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An econometric analysis of trends in research joint venture activity

  • Albert N. Link

    (Department of Economics, University of North Carolina at Greensboro, Greensboro, NC 27412, USA)

  • David Paton

    (Nottingham University Business School, Nottingham NG8 1BB, UK)

  • Donald S. Siegel

    (Department of Economics, Rensselaer Polytechnic Institute, 3502 Russell Sage Laboratory, Troy, NY 12180-3590, USA)

Edith Penrose noted that firms may need to rely on research joint ventures (RJVs) to acquire access to resources that can help them achieve and sustain a competitive advantage. We estimate an econometric model of the propensity of firms to disclose their intention to engage in RJVs, in order to explain the recent precipitous decline in RJVs filed with the US Department of Justice. We find that RJV activity is inversely related to the competitive position of US firms in global high-technology industries and that the establishment of the US Commerce Department's Advanced Technology Program (ATP) induced a structural change in the propensity of firms to engage in RJVs. Thus, two factors may explain the recent downturn in RJVs: a substantial improvement in US global performance in high-technology markets and a sharp decline in ATP funding. Copyright © 2005 John Wiley & Sons, Ltd.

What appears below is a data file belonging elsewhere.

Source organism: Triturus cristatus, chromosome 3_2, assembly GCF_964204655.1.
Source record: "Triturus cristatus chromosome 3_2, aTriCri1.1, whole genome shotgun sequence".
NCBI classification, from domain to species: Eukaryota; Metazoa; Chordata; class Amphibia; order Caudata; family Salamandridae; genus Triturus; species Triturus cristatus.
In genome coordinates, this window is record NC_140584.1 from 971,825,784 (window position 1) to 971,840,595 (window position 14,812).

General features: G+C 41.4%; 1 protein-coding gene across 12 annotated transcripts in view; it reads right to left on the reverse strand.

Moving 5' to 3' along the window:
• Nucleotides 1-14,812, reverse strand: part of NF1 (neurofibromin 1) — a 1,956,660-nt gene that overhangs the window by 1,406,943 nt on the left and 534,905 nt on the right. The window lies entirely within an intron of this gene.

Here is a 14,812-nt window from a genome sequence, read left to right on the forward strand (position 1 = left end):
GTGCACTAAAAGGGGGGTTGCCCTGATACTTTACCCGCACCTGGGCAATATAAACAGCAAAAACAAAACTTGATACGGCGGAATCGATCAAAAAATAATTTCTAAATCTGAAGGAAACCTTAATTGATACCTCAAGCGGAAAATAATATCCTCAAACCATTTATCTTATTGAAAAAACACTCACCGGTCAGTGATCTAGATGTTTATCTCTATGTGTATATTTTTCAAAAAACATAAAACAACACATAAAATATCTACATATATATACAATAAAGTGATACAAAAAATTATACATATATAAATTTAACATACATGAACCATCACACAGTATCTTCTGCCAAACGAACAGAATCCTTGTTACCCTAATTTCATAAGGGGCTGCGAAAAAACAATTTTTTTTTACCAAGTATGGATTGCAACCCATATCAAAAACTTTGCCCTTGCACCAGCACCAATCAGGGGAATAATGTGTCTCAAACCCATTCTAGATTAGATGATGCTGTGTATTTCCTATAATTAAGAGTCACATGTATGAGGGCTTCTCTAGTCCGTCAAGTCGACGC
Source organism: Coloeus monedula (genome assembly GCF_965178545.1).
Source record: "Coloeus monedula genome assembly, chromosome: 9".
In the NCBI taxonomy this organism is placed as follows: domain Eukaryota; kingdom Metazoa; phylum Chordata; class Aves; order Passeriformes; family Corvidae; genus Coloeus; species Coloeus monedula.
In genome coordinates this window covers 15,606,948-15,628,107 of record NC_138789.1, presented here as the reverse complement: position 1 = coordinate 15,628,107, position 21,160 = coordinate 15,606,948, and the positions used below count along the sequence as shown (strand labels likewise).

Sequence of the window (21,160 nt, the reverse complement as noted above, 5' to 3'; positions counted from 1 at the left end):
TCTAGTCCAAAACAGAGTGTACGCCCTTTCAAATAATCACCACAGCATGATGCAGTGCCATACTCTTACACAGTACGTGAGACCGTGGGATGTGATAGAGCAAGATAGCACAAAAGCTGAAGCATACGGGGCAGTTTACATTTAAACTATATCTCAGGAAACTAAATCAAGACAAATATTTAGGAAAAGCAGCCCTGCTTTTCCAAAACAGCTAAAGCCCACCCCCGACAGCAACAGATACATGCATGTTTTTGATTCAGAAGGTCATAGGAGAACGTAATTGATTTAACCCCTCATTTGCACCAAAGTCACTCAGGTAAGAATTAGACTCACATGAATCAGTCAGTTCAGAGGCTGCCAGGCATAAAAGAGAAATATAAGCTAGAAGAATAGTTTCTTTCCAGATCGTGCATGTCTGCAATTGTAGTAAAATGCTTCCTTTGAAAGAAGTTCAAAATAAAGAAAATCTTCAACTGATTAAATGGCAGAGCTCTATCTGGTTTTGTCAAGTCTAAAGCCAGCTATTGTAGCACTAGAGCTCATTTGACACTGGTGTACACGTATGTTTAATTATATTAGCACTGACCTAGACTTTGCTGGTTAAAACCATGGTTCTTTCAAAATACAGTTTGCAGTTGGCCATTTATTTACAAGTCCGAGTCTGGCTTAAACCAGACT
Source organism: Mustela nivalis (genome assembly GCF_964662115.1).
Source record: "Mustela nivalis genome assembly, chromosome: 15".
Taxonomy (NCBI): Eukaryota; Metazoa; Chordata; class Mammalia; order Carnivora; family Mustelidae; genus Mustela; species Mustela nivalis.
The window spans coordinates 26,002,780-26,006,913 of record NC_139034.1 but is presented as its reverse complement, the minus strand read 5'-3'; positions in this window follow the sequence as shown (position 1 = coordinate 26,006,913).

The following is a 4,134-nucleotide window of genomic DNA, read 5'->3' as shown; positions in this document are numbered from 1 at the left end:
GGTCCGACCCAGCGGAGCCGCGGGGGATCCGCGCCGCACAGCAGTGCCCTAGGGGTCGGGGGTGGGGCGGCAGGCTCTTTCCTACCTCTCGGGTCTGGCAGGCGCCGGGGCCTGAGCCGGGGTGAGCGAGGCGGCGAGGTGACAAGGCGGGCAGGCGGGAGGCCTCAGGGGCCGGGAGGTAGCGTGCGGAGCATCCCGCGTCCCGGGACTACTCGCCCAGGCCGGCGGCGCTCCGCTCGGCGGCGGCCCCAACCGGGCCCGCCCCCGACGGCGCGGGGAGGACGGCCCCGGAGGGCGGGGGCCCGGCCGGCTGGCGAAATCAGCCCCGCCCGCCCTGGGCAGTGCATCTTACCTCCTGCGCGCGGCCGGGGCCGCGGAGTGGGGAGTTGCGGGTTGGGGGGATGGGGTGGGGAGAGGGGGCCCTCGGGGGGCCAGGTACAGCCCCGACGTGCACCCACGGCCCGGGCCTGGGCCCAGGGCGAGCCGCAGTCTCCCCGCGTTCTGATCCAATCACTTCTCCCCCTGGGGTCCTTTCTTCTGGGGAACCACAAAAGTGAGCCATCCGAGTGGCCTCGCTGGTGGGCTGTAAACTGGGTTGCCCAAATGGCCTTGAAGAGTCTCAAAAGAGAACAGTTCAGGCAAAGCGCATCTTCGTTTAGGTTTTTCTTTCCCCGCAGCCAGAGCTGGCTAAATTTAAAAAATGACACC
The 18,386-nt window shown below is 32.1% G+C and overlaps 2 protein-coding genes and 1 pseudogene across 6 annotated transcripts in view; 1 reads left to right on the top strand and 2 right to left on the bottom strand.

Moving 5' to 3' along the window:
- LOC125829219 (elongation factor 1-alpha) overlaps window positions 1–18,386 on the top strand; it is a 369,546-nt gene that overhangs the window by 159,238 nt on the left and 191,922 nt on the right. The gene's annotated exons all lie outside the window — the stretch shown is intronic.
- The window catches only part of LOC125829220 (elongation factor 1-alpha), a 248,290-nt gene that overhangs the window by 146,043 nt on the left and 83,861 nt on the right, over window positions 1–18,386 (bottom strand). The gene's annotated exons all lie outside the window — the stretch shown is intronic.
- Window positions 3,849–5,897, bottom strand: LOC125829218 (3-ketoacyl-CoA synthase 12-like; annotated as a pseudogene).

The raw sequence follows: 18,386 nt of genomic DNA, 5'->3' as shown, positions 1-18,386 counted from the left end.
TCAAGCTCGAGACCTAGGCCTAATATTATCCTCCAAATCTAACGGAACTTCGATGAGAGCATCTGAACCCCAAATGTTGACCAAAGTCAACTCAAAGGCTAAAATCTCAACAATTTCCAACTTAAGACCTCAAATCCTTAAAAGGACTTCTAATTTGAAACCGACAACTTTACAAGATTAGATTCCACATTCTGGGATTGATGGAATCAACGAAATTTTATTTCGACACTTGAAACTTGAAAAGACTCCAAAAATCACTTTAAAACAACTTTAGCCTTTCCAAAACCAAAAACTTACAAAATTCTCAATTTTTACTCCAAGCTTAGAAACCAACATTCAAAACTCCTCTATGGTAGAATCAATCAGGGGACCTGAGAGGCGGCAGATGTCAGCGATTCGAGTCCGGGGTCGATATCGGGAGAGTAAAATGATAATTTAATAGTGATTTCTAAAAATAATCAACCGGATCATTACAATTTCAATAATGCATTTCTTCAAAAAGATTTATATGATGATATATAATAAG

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Article provided by John Wiley & Sons, Ltd. in its journal Managerial and Decision Economics.

Volume (Year): 26 (2005)
Issue (Month): 2 ()
Pages: 149-158

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Handle: RePEc:wly:mgtdec:v:26:y:2005:i:2:p:149-158
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